Repository Posting Date:
26-Oct-2011
Date of Publication:
17-Oct-2011
Sponsors:
Midwest Nursing Research Society

Full metadata record

DC FieldValue Language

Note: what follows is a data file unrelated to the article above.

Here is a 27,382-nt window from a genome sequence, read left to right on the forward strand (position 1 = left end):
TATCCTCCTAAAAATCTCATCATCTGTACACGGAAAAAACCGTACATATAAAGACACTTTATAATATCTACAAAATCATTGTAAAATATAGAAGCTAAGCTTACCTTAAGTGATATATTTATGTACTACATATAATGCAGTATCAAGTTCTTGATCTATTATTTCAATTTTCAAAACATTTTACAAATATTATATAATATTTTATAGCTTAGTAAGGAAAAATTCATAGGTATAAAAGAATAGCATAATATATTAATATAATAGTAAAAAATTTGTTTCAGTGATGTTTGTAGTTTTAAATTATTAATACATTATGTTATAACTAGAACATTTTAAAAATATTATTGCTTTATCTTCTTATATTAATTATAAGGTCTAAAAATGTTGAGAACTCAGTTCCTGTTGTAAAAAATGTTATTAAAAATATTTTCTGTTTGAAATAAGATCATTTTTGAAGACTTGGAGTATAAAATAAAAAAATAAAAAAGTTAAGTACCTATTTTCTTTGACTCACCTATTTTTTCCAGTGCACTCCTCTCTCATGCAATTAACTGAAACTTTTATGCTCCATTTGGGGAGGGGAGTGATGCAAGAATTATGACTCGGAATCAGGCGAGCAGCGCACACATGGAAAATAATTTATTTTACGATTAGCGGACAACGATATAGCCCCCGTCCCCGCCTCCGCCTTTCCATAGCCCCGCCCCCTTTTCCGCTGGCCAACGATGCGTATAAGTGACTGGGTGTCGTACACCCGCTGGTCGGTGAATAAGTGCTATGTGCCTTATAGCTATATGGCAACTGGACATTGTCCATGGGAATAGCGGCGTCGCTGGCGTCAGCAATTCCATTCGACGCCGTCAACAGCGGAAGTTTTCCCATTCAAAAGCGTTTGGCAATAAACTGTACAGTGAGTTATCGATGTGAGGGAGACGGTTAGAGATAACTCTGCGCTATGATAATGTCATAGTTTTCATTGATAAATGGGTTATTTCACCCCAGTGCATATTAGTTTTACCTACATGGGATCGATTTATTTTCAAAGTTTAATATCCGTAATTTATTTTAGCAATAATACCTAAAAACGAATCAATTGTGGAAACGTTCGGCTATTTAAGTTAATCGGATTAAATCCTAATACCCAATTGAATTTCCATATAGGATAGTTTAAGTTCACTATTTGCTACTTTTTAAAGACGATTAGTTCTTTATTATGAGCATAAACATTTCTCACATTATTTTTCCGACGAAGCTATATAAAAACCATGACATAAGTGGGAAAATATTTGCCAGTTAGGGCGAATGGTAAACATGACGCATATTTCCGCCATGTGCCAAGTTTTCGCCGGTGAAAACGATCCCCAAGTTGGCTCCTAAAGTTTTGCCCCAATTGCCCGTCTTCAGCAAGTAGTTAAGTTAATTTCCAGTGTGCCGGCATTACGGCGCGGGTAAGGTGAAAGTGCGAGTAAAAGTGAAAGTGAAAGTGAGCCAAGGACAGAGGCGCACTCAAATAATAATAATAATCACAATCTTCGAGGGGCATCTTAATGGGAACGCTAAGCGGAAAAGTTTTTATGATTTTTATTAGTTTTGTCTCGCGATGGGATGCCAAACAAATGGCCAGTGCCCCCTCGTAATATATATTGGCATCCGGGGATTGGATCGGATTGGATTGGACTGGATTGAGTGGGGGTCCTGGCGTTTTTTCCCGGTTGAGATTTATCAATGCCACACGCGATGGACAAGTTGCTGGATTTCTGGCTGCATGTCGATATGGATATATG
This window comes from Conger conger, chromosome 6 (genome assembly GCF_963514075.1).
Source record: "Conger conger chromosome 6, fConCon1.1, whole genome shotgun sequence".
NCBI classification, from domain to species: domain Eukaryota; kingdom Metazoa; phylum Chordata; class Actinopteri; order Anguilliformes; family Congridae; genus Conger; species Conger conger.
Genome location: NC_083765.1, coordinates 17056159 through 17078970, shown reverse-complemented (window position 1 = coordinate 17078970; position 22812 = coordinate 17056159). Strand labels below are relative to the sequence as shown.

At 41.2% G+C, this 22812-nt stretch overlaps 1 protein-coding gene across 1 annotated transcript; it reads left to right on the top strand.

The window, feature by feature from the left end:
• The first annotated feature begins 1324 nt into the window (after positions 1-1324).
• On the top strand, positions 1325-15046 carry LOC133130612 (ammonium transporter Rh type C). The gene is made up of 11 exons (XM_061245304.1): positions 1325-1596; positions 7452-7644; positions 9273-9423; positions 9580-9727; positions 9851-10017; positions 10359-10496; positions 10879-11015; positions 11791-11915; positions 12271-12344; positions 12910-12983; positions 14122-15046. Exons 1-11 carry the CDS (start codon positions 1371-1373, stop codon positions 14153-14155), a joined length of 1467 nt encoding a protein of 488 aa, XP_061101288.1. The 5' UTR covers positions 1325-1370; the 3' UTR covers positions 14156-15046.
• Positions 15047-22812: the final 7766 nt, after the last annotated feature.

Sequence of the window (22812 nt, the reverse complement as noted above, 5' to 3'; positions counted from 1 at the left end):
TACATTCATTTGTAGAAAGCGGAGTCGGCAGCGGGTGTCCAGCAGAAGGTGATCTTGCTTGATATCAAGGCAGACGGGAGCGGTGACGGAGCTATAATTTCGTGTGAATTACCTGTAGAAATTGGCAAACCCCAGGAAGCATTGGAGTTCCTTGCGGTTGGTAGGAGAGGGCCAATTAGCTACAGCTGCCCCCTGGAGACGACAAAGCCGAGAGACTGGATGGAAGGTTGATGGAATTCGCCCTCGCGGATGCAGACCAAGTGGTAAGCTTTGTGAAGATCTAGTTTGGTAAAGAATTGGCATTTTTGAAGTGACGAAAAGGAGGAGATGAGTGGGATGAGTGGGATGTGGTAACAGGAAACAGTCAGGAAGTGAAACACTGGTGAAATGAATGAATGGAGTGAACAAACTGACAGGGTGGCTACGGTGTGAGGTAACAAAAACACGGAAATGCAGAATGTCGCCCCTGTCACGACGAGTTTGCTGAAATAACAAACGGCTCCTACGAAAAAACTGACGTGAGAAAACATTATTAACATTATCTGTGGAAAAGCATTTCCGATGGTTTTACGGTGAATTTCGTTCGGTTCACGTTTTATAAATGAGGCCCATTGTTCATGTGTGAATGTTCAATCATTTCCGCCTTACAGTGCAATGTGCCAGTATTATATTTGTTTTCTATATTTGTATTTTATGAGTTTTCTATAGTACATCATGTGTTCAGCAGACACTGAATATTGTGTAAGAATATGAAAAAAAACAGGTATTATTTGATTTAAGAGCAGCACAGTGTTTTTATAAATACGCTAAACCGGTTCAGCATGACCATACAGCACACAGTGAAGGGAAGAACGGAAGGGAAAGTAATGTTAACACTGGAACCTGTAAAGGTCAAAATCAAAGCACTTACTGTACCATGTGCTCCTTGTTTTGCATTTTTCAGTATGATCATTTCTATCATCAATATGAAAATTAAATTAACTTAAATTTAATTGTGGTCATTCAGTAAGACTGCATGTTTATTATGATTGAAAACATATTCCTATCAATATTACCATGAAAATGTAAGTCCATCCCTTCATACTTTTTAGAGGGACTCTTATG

dc.typePresentationen_GB
dc.titleADOLESCENT FEMALES' STRUCTURED MEANING OF SEXUAL HEALTHen_GB
dc.identifier.urihttp://hdl.handle.net/10755/160048-